ScienceDaily (Jan. 31, 2011) — Children from poorer families do worse in school, are less likely to graduate from high school, and are less likely to go to college. A new study published in Psychological Science, a journal of the Association for Psychological Science, finds that these differences appear surprisingly early: by the age of 2. It’s not a genetic difference. Instead, something about the poorer children’s environment is keeping them from realizing their genetic potentials.

Past research has found that a gap between poor children and children from wealthier families opens up early in life, even before children enter formal education. “Poor kids aren’t even doing as well in terms of school readiness—sounding out letters and doing other things that you would expect to be relevant to early learning,” says Elliot M. Tucker-Drob of the University of Texas at Austin, lead author of the paper. He and his colleagues, Mijke Rhemtulla and K. Paige Harden of the University of Texas at Austin and Eric Turkheimer and David Fask of the University of Virginia, wanted to look even earlier—to see if they could find these differences in infants.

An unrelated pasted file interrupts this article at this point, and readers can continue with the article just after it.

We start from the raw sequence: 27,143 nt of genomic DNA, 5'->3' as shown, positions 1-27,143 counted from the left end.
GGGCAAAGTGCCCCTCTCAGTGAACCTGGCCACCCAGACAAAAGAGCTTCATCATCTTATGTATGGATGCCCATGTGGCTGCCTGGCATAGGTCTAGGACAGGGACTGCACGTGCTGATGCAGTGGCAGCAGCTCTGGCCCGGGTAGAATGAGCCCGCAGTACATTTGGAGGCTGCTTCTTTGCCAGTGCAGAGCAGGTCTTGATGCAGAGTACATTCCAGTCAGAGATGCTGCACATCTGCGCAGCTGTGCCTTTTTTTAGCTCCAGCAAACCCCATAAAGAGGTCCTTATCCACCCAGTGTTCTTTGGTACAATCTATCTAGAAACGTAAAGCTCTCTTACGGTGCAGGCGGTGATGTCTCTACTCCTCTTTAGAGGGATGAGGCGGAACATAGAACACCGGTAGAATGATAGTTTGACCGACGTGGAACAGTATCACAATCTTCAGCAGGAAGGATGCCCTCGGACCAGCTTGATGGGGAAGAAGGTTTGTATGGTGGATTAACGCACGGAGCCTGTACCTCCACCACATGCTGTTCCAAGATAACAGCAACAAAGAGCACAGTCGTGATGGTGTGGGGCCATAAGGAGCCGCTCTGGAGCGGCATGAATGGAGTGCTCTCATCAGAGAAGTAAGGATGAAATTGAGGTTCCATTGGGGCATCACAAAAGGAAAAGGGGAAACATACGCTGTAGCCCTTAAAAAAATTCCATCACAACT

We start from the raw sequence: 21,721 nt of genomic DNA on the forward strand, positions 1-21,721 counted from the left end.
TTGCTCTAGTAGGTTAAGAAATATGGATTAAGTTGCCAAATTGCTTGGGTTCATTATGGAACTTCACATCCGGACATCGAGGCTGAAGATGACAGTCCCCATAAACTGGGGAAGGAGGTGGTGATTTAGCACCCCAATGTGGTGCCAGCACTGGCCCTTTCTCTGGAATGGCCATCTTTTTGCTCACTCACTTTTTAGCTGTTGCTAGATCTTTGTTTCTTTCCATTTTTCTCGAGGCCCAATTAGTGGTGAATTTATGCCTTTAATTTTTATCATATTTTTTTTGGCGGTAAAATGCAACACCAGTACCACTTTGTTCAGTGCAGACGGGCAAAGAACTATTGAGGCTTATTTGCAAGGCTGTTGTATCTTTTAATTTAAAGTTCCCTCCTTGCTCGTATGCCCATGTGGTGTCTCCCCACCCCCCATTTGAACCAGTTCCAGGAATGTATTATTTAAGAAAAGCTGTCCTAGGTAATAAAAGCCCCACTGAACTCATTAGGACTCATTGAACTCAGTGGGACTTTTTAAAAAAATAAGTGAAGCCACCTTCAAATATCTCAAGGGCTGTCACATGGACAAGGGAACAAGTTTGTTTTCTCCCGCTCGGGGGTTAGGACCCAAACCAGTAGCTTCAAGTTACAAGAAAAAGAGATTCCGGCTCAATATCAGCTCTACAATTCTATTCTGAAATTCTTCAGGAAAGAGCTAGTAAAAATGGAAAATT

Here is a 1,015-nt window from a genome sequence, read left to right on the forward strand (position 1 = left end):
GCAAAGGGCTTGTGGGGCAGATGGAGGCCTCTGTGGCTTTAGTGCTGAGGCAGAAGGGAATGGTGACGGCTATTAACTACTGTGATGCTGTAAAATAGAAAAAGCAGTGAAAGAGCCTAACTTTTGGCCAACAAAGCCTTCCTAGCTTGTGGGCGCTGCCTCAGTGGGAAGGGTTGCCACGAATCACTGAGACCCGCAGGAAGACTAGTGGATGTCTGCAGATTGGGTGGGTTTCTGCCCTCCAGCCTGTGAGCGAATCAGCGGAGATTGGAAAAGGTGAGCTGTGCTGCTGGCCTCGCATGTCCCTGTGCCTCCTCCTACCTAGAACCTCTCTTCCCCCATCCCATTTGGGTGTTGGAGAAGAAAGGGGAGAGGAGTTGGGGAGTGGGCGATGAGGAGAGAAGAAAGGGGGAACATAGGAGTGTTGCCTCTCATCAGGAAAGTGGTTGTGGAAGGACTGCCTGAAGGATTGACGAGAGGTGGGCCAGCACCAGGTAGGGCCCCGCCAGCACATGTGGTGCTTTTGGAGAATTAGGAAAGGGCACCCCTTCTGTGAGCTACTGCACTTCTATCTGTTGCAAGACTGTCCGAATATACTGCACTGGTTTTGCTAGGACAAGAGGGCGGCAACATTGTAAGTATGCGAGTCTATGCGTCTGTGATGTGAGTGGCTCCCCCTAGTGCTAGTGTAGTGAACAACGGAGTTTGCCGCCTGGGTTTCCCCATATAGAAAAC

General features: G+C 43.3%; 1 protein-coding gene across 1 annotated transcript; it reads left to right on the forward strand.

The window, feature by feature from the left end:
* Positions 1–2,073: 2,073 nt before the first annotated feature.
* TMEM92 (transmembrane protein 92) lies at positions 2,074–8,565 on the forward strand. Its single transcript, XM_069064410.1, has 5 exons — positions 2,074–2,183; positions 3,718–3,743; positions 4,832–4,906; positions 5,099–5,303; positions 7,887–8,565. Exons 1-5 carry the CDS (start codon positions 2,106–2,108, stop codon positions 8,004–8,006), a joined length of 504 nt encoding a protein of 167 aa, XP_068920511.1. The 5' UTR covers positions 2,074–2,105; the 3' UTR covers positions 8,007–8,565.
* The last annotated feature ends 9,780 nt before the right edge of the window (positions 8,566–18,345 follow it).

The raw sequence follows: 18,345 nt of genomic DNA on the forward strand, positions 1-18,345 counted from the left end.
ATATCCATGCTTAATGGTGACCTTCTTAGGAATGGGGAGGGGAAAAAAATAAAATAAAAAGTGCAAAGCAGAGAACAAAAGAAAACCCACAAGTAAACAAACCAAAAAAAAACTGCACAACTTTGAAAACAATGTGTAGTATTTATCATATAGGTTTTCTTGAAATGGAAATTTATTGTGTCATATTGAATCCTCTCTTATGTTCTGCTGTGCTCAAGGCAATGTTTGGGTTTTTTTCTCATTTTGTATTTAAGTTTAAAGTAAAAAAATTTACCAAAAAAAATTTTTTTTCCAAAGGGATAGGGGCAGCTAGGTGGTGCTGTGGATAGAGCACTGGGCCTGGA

The researchers used data on about 750 pairs of fraternal and identical twins, from all over the country. The children’s mental abilities were tested at 10 months of age and again when they were 2 years old, with tasks like pulling a string to ring a bell, placing three cubes in a cup, matching pictures, and sorting pegs by color. The children’s socioeconomic status was determined based on parents’ educational attainment, occupations, and family income.